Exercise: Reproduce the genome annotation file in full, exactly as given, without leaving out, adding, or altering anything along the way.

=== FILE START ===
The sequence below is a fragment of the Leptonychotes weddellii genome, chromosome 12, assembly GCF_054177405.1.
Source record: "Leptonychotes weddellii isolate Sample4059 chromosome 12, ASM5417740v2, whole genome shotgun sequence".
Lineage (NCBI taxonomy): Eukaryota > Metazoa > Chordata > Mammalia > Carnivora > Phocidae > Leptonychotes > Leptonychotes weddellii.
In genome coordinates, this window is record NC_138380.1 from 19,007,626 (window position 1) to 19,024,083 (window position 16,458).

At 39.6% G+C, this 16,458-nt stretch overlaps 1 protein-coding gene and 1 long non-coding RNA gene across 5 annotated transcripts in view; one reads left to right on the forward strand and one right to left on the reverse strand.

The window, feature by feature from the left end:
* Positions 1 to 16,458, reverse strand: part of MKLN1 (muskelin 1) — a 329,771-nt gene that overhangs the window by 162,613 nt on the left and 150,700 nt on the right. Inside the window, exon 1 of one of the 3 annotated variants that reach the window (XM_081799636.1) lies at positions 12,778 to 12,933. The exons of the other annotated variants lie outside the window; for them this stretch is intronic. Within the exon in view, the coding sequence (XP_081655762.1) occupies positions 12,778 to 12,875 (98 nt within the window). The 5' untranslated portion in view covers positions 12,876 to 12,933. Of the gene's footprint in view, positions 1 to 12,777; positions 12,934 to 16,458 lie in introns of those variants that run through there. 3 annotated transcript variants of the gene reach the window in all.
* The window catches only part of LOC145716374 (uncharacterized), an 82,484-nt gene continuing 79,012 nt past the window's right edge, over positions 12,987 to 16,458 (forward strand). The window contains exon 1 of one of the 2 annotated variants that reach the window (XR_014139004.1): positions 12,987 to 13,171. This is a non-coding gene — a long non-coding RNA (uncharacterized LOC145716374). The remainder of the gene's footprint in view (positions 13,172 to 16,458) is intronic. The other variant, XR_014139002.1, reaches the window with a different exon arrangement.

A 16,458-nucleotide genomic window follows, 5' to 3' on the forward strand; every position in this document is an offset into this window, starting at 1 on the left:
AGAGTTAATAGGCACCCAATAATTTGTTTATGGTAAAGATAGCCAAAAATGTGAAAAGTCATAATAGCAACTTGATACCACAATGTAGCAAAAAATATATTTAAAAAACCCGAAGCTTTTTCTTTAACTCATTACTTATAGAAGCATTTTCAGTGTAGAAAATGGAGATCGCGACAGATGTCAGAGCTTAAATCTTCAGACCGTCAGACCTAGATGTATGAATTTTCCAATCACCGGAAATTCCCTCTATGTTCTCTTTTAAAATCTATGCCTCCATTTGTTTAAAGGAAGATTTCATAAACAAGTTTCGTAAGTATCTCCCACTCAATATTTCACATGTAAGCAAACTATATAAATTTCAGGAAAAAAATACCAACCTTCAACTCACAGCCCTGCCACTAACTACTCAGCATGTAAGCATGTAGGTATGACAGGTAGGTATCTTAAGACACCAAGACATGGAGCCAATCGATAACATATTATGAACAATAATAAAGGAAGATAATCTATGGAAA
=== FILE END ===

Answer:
The sequence below is a fragment of the Leptonychotes weddellii genome, chromosome 12, assembly GCF_054177405.1.
Source record: "Leptonychotes weddellii isolate Sample4059 chromosome 12, ASM5417740v2, whole genome shotgun sequence".
Lineage (NCBI taxonomy): Eukaryota > Metazoa > Chordata > Mammalia > Carnivora > Phocidae > Leptonychotes > Leptonychotes weddellii.
In genome coordinates, this window is record NC_138380.1 from 19,007,626 (window position 1) to 19,024,083 (window position 16,458).

At 39.6% G+C, this 16,458-nt stretch overlaps 1 protein-coding gene and 1 long non-coding RNA gene across 5 annotated transcripts in view; one reads left to right on the forward strand and one right to left on the reverse strand.

The window, feature by feature from the left end:
* Positions 1 to 16,458, reverse strand: part of MKLN1 (muskelin 1) — a 329,771-nt gene that overhangs the window by 162,613 nt on the left and 150,700 nt on the right. Inside the window, exon 1 of one of the 3 annotated variants that reach the window (XM_081799636.1) lies at positions 12,778 to 12,933. The exons of the other annotated variants lie outside the window; for them this stretch is intronic. Within the exon in view, the coding sequence (XP_081655762.1) occupies positions 12,778 to 12,875 (98 nt within the window). The 5' untranslated portion in view covers positions 12,876 to 12,933. Of the gene's footprint in view, positions 1 to 12,777; positions 12,934 to 16,458 lie in introns of those variants that run through there. 3 annotated transcript variants of the gene reach the window in all.
* The window catches only part of LOC145716374 (uncharacterized), an 82,484-nt gene continuing 79,012 nt past the window's right edge, over positions 12,987 to 16,458 (forward strand). The window contains exon 1 of one of the 2 annotated variants that reach the window (XR_014139004.1): positions 12,987 to 13,171. This is a non-coding gene — a long non-coding RNA (uncharacterized LOC145716374). The remainder of the gene's footprint in view (positions 13,172 to 16,458) is intronic. The other variant, XR_014139002.1, reaches the window with a different exon arrangement.

A 16,458-nucleotide genomic window follows, 5' to 3' on the forward strand; every position in this document is an offset into this window, starting at 1 on the left:
AGAGTTAATAGGCACCCAATAATTTGTTTATGGTAAAGATAGCCAAAAATGTGAAAAGTCATAATAGCAACTTGATACCACAATGTAGCAAAAAATATATTTAAAAAACCCGAAGCTTTTTCTTTAACTCATTACTTATAGAAGCATTTTCAGTGTAGAAAATGGAGATCGCGACAGATGTCAGAGCTTAAATCTTCAGACCGTCAGACCTAGATGTATGAATTTTCCAATCACCGGAAATTCCCTCTATGTTCTCTTTTAAAATCTATGCCTCCATTTGTTTAAAGGAAGATTTCATAAACAAGTTTCGTAAGTATCTCCCACTCAATATTTCACATGTAAGCAAACTATATAAATTTCAGGAAAAAAATACCAACCTTCAACTCACAGCCCTGCCACTAACTACTCAGCATGTAAGCATGTAGGTATGACAGGTAGGTATCTTAAGACACCAAGACATGGAGCCAATCGATAACATATTATGAACAATAATAAAGGAAGATAATCTATGGAAA